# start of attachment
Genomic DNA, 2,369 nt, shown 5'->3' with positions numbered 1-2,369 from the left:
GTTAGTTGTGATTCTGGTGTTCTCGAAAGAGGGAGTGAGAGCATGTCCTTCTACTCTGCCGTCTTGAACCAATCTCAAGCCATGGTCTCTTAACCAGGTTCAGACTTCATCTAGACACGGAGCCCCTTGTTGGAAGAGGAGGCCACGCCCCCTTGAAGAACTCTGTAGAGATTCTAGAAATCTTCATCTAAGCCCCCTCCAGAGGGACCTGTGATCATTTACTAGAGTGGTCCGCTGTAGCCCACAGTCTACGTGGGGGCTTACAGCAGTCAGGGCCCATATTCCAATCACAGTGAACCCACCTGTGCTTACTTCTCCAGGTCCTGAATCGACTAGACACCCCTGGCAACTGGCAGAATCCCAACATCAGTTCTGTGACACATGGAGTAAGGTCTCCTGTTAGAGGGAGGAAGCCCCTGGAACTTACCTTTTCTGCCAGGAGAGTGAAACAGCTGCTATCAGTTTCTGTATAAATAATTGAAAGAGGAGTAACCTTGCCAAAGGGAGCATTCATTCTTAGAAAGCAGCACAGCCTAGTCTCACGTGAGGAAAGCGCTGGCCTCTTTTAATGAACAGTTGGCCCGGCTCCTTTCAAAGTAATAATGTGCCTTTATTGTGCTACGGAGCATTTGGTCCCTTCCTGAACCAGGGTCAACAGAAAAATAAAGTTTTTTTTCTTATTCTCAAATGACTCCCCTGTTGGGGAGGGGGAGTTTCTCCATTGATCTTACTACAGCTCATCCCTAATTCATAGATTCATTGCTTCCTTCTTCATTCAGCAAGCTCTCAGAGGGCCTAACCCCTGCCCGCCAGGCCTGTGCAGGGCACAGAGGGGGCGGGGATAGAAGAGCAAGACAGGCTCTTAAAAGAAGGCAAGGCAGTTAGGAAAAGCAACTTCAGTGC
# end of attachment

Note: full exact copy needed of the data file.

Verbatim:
Genomic DNA, 2,369 nt, shown 5'->3' with positions numbered 1-2,369 from the left:
GTTAGTTGTGATTCTGGTGTTCTCGAAAGAGGGAGTGAGAGCATGTCCTTCTACTCTGCCGTCTTGAACCAATCTCAAGCCATGGTCTCTTAACCAGGTTCAGACTTCATCTAGACACGGAGCCCCTTGTTGGAAGAGGAGGCCACGCCCCCTTGAAGAACTCTGTAGAGATTCTAGAAATCTTCATCTAAGCCCCCTCCAGAGGGACCTGTGATCATTTACTAGAGTGGTCCGCTGTAGCCCACAGTCTACGTGGGGGCTTACAGCAGTCAGGGCCCATATTCCAATCACAGTGAACCCACCTGTGCTTACTTCTCCAGGTCCTGAATCGACTAGACACCCCTGGCAACTGGCAGAATCCCAACATCAGTTCTGTGACACATGGAGTAAGGTCTCCTGTTAGAGGGAGGAAGCCCCTGGAACTTACCTTTTCTGCCAGGAGAGTGAAACAGCTGCTATCAGTTTCTGTATAAATAATTGAAAGAGGAGTAACCTTGCCAAAGGGAGCATTCATTCTTAGAAAGCAGCACAGCCTAGTCTCACGTGAGGAAAGCGCTGGCCTCTTTTAATGAACAGTTGGCCCGGCTCCTTTCAAAGTAATAATGTGCCTTTATTGTGCTACGGAGCATTTGGTCCCTTCCTGAACCAGGGTCAACAGAAAAATAAAGTTTTTTTTCTTATTCTCAAATGACTCCCCTGTTGGGGAGGGGGAGTTTCTCCATTGATCTTACTACAGCTCATCCCTAATTCATAGATTCATTGCTTCCTTCTTCATTCAGCAAGCTCTCAGAGGGCCTAACCCCTGCCCGCCAGGCCTGTGCAGGGCACAGAGGGGGCGGGGATAGAAGAGCAAGACAGGCTCTTAAAAGAAGGCAAGGCAGTTAGGAAAAGCAACTTCAGTGC